Unfortunately, the first time Kevin did this, he hadn’t fully explained to me how the process was going to work, and I didn’t understand that the fight to get up the wall was the fight, was the intense part of the process—I was waiting to see what he did with the nail clipping to begin filming, and since all he did was clip her nails as she calmly sat there, that part was completely anti-climactic. But as he clipped, he noticed a slight panic start to build, and so he did it a second time—more briefly and not as intense, but the same process—before continuing with the nail clipping. I did film most of that, and I’m posting it below.
Why, why don’t more vets and Petco dog nail trimmers use this method? Cholula can’t be the only dog that panics over the trimming of the nails, and while the experience was certainly infinitely preferable to me and Cholula than our other two nail trimming experiences, I really believe such an experience would also be preferable to the 300 pound guy at Petco and the women techs in the vet’s office.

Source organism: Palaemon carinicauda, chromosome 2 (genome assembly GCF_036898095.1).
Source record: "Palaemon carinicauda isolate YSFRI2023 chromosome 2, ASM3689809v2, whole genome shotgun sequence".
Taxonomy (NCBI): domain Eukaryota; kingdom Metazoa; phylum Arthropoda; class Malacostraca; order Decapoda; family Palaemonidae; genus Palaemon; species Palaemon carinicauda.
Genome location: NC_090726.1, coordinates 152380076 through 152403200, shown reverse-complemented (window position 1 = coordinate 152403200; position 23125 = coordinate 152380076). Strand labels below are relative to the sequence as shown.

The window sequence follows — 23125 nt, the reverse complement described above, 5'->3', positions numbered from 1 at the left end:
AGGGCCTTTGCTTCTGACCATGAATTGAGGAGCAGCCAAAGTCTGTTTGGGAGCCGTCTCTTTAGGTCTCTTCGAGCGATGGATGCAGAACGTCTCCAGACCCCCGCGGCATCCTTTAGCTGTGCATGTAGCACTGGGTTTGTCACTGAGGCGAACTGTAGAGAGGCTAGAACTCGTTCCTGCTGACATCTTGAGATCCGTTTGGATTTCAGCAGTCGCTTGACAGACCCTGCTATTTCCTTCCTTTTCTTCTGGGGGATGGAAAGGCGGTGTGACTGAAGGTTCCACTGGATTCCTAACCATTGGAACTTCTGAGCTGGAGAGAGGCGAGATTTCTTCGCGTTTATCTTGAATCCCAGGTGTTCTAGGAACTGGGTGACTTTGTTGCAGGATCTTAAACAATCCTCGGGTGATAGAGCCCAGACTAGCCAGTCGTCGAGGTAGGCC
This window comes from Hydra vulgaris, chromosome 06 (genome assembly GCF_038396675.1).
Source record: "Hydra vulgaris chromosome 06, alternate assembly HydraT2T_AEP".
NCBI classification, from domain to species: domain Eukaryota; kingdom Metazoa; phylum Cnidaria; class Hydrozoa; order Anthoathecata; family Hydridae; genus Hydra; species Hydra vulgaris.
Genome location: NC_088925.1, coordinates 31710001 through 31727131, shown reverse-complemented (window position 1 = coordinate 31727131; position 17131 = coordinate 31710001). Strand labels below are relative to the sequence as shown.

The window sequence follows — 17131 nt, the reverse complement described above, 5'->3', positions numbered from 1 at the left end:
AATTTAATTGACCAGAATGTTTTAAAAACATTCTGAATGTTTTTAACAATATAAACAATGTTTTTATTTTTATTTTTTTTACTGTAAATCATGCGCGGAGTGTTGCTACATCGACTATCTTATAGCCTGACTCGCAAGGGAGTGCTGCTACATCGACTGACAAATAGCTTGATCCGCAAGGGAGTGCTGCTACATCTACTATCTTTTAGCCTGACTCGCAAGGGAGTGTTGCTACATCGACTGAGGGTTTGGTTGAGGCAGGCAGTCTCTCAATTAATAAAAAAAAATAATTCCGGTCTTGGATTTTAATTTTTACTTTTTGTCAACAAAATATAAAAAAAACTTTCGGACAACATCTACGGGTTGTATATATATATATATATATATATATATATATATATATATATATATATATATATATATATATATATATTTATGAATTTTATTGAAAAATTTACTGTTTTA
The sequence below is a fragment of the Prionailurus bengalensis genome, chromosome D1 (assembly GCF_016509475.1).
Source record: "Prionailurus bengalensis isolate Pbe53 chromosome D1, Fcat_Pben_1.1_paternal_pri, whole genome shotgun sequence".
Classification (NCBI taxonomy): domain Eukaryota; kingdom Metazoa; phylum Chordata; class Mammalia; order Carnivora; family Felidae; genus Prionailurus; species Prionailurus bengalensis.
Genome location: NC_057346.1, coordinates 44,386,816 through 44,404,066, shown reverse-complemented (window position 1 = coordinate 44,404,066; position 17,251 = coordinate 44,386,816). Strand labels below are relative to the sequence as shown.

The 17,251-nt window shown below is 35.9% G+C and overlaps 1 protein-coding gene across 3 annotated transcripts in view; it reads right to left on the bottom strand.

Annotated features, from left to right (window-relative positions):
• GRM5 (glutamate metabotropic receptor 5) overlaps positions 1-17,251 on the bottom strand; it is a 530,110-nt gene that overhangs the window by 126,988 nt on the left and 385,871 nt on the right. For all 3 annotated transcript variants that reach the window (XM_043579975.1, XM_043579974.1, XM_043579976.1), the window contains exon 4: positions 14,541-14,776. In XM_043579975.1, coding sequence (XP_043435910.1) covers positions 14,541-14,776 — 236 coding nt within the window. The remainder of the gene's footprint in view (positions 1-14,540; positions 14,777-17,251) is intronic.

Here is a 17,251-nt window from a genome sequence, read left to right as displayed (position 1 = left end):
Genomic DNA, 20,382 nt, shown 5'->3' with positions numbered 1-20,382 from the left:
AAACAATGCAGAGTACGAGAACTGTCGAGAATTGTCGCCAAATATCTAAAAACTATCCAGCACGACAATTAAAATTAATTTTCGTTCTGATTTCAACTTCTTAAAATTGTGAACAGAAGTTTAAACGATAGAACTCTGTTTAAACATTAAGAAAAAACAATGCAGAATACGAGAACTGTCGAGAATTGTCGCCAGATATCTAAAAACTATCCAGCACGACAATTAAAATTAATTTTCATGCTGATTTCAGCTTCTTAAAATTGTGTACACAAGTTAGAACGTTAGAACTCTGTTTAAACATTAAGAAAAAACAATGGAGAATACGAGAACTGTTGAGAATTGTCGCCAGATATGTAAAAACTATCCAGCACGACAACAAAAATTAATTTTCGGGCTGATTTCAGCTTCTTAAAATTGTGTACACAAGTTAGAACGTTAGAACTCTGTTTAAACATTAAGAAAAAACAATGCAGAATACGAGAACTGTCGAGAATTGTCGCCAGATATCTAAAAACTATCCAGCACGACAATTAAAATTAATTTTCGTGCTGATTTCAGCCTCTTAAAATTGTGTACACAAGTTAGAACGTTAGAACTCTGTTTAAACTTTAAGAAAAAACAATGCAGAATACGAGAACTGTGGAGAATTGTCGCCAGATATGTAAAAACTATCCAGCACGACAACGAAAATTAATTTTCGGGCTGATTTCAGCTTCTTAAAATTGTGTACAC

Cholula was empowered by Kevin’s nail trimming—he suggested that she now associates the trimming of her nails with the triumph of scaling the walls and that he has replaced an extremely negative association with an extremely positive one. I don’t know if it will hold forever, but I do know that when I bug her paws like he did during our training sessions, she no longer flinches—her paws just do not seem sensitive like they used to. Since I don’t think I’ll be back in Vermont any time soon, I’m planning to get a nail trimmer and trim her nails myself next time—near a wall for her to scale, in case she needs it.
Here is the link to the video: Kevin Behan trims Cholula\’s nails